On the Turbulence Modelling for an Air Cavity Interface
Author Rotte, G. and Kerkvliet, M. and Van Terwisga, T.J.C.
Title On the Turbulence Modelling for an Air Cavity Interface
Conference/Journal 20th Numerical Towing Tank Symposium (NuTTS), Wageningen, The Netherlands
Month October
Year 2017

The use of air lubrication techniques can significantly reduce a ship’s fuel consumption. One of the most promising techniques applicable to ships is the external air cavity technique. An external cavity is created beneath the ship’s hull with the help of a cavitator, which is located directly upstream of an air injection point (figure 1a). The cavitator is extended in the span-wise direction and typically has a rectangular or triangular cross section. It is used to separate the mean water flow from the hull, thereby providing a stable air layer. Air cavity applications are claimed to lead to propulsive power reduction percentages of 10-20% by reducing the ship’s frictional drag. However, a complete understanding of the influence that the ship’s hull form has on the relevant twophase flow physics and thereby also on the length and stability of the air cavities is still lacking. This inability to predict the air cavity characteristics hampers the application of air cavity techniques in the shipping industry. Multiphase CFD methods can help us to gain a better understanding of the relevant physics.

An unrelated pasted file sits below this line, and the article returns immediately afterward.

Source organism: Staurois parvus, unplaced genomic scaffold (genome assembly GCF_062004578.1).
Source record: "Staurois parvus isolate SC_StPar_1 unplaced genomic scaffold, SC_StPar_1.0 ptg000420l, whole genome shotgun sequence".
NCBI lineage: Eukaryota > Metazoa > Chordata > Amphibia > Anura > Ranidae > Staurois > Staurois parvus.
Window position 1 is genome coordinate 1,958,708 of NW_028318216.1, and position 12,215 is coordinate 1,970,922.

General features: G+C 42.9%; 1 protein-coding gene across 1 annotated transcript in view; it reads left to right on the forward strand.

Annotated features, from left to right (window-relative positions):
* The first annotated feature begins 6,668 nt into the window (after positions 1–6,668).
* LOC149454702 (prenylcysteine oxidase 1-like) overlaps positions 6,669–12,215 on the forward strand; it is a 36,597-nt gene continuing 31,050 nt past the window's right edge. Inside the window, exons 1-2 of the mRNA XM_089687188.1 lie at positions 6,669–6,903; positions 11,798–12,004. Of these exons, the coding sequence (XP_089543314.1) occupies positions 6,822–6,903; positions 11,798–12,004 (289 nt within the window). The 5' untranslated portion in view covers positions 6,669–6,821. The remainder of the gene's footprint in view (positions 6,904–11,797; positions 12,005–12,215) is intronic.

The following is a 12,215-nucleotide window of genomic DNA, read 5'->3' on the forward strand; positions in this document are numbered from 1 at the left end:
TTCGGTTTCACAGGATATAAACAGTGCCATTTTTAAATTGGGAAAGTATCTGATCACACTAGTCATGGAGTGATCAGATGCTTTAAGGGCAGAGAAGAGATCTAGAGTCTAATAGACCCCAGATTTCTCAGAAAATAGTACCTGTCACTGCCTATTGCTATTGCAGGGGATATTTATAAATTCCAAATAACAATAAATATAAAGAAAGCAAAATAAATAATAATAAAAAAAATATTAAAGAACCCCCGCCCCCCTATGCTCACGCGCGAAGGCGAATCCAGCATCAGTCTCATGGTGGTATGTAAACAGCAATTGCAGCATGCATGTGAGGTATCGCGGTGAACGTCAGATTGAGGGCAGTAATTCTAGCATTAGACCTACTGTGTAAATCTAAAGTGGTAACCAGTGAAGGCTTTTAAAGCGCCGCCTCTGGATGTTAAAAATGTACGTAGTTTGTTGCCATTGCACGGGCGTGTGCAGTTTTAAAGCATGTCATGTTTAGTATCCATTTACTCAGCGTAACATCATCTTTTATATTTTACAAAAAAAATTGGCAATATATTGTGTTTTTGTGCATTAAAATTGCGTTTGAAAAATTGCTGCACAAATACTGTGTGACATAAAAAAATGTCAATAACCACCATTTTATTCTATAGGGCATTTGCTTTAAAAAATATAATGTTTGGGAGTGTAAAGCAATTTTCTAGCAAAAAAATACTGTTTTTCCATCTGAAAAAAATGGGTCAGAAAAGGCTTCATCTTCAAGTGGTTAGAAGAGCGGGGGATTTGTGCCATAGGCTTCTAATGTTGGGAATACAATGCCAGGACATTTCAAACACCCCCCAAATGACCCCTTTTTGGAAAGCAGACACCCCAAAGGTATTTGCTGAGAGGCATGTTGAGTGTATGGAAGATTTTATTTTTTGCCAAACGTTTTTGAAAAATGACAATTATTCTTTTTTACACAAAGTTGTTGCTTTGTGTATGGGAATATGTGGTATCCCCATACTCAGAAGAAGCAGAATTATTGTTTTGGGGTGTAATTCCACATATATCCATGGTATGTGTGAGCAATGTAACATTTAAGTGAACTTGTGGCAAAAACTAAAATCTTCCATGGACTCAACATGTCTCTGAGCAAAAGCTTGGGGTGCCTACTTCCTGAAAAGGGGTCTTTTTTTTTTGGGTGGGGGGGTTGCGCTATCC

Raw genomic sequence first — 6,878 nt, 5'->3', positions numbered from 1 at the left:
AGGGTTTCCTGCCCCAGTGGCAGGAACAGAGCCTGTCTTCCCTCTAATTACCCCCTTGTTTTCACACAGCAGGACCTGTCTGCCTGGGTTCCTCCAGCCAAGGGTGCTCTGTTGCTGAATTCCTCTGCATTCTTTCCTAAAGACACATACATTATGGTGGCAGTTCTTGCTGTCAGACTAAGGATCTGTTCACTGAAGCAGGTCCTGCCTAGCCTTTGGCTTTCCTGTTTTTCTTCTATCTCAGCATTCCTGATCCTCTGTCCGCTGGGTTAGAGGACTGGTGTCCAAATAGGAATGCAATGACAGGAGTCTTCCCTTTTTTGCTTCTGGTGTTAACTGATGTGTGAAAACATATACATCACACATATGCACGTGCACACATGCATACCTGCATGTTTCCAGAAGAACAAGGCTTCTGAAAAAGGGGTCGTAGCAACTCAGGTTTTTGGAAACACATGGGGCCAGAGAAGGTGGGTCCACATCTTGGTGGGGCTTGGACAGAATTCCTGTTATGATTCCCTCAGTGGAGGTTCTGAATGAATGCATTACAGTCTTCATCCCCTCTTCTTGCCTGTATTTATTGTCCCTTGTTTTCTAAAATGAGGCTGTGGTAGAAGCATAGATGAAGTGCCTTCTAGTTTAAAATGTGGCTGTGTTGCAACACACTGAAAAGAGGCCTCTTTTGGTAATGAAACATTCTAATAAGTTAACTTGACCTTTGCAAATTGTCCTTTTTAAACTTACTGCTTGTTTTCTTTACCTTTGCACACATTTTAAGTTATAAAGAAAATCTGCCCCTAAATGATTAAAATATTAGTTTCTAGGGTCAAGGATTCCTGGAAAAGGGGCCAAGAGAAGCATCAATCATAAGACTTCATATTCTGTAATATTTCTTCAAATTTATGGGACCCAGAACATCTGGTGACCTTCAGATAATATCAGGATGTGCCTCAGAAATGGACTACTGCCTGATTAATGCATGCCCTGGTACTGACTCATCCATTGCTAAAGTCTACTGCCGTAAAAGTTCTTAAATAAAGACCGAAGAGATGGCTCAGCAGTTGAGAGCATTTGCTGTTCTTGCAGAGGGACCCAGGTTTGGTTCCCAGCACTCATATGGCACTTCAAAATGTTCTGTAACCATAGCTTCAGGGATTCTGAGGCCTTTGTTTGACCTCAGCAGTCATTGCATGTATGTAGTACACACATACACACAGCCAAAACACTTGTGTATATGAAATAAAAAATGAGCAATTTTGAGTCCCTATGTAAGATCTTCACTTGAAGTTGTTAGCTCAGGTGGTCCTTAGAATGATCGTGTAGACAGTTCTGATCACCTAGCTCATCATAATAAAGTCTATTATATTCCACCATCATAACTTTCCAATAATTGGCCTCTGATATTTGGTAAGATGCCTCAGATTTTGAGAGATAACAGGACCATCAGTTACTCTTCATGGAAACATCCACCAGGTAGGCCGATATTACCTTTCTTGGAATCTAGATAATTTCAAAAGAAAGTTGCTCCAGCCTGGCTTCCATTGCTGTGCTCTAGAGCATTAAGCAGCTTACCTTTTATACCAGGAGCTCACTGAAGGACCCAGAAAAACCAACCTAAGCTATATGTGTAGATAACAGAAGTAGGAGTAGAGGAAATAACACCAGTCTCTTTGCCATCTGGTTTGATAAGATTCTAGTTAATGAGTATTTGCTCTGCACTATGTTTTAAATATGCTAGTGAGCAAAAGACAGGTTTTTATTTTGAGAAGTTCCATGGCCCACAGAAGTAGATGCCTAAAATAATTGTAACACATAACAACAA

This article aims to link the physical modelling of the relevant phenomena to their numerical modelling, with an emphasis on the modelling of the re-entrant jet mechanism with a RaNS turbulence model. The article is based on the available literature in the public domain and on knowledge gained from research projects carried out at Delft University of Technology and at the Maritime Research Institute Netherlands (MARIN).

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